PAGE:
They also believe that evidence of bias proves that the science itself is bad--assuming the science doesn't support their preferred conclusions, that is.

    The truth isn't a consensus, but science is, and although science really is a consensus, it isn't a popularity contest. But science feeds popularity contests, and popularity contests make the science important. The bigger the popularity contest, the more important the science is behind it.

  • Azathoth!!||

    Talking to progressives about the science behind vaping is like talking to conservatives about the science behind climate change

    What? This makes no sense. You seem to be suggesting that talking with folks who want to warp science because of the feels is the same as talking to people who keep pointing out that 'consensus'(often known as 'the feels') is not part of the scientific method.

    Of course, you DO seem to think that science is a consensus, so maybe you're not the best person to talk with about anything to do with science.

  • Ken Shultz||

    "You seem to be suggesting that talking with folks who want to warp science because of the feels is the same as talking to people who keep pointing out that 'consensus'(often known as 'the feels') is not part of the scientific method."

    The first part of that sentence is supportive of my statement about how "people believe the science says whatever supports their preferred conclusions, and they believe anyone who disagrees with them is biased", and the second part of that sentence is just plain wrong.

    Science is a consensus. The consensus changes when new data becomes available. Presently the consensus is supportive of heliocentric theory. If new evidence becomes available tomorrow showing that the sun orbits the earth after all, then the scientific consensus will change.

    Science is a consensus, but science isn't the truth.

    The consensus is integral to the scientific method itself. If it isn't testable, it isn't science because if other scientists can't do the same experiment and confirm your results, then they can't form a consensus. In order for it to be science, it needs to be repeatable--for the same reason! What do you think peer review is all about? What's the point of publishing your results?

  • Ken Shultz||

    All of this consensus building is integral to the scientific method. If you think science isn't a consensus, then you are wrong, and if opposition to the progressives' climate change proposals is what's driving your willingness to accept the science, then you're guilty of exactly what I described above: "People believe the science says whatever supports their preferred conclusions".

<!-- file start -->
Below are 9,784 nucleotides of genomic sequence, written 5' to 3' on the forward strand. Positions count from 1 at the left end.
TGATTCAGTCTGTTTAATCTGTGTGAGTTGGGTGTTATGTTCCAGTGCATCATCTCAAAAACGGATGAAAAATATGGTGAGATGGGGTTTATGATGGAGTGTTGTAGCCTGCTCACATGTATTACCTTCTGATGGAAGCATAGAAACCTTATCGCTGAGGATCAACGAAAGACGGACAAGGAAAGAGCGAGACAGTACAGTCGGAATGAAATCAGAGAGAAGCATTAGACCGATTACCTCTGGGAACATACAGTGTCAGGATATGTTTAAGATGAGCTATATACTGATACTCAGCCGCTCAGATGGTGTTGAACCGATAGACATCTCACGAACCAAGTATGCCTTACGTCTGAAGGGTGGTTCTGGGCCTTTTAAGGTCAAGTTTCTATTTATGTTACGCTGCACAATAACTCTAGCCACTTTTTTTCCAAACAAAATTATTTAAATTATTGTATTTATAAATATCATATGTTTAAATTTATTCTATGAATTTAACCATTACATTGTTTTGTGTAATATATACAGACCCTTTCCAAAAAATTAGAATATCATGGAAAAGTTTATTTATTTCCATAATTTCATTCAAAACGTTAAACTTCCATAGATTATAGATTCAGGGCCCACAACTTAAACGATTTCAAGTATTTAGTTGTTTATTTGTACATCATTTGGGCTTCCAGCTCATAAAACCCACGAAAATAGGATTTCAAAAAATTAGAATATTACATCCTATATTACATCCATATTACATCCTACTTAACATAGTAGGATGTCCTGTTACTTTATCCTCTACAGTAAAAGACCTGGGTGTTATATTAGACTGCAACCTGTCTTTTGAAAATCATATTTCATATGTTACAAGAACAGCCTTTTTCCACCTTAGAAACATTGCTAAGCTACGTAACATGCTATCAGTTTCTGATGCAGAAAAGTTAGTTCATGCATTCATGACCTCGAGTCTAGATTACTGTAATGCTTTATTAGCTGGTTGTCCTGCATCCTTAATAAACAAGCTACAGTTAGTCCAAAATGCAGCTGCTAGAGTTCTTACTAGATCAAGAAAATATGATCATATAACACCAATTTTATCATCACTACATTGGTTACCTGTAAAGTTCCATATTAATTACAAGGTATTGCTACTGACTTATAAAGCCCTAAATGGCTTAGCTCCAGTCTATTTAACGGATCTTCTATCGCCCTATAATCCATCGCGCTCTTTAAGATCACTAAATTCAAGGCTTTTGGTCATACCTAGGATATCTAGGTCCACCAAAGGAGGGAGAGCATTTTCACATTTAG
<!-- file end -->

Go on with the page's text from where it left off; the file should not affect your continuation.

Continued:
Jesus, libertarianism isn't about rejecting the science that drives bad public policy. It's about opposing bad public policy. And you can oppose the progressives destroying the economy with foolish environmental proposals without rejecting any and all science that suggests there might be a problem.

    Capitalist and libertarian solutions are better than socialist and progressives ones--even if there is a problem. Denying the science makes it seem otherwise--like capitalist libertarians don't have any solutions. Let's stop shooting ourselves in the foot--and making the world think we're willfully obtuse about science.

  • bassjoe||

    Common sense says that no longer burning and inhaling the smoke of a plant to get your nicotine fix will in all likelihood be safer/healthier. Most if not all e-liquid uses substances we've used (and consumed safely) for decades. The most dangerous part of the e-cig is the vaporizer itself, which can be poorly manufactured, degrade from regular use, etc., and result in metals and other toxins being vaporized along with the e-liquid into your lungs. But the industry I think is capable of coming up with safety standards and "best practices" guidelines for customers.

  • Robert||

    Tell me when they're going to infer danger from these https://www.youtube.com/watch?v=V87YLfyHkhw , because except for the optional add'n of nicotine, that's all vaping is.

  • howardshaunna||

    I make up to $90 an hour working from my home. My story is that I quit working at Walmart to work online and with a little effort I easily bring in around $40h to $86h… Someone was good to me by sharing this link with me, so now i am hoping i could help someone else out there by sharing this link... Try it, you won't regret it!......

    http://www.HomeJobs90.Com

  • premium e-liquid||

    Noooo joke! FDA is trying like hell to put out the small businesses. HEY FDA think it might hurt the economy?? What about the guys trying to get off cigarettes and vaping tobacco eliquid, but can no longer afford to switch due to price increase, because of the horrible regulations that is very costly that just gets put down to the customer? What about us regular people?? Wake up FDA, and get real!

  • Elaine Keller||

    Maybe we don't know the long term effects of vaping; but we do know the long term effects of smoking. Why doesn't the journalist understand that, in effect, he is telling a smoker who is thinking about trying e-cigarettes that it's a better idea to continue to smoke for a few decades until the evidence is clearer?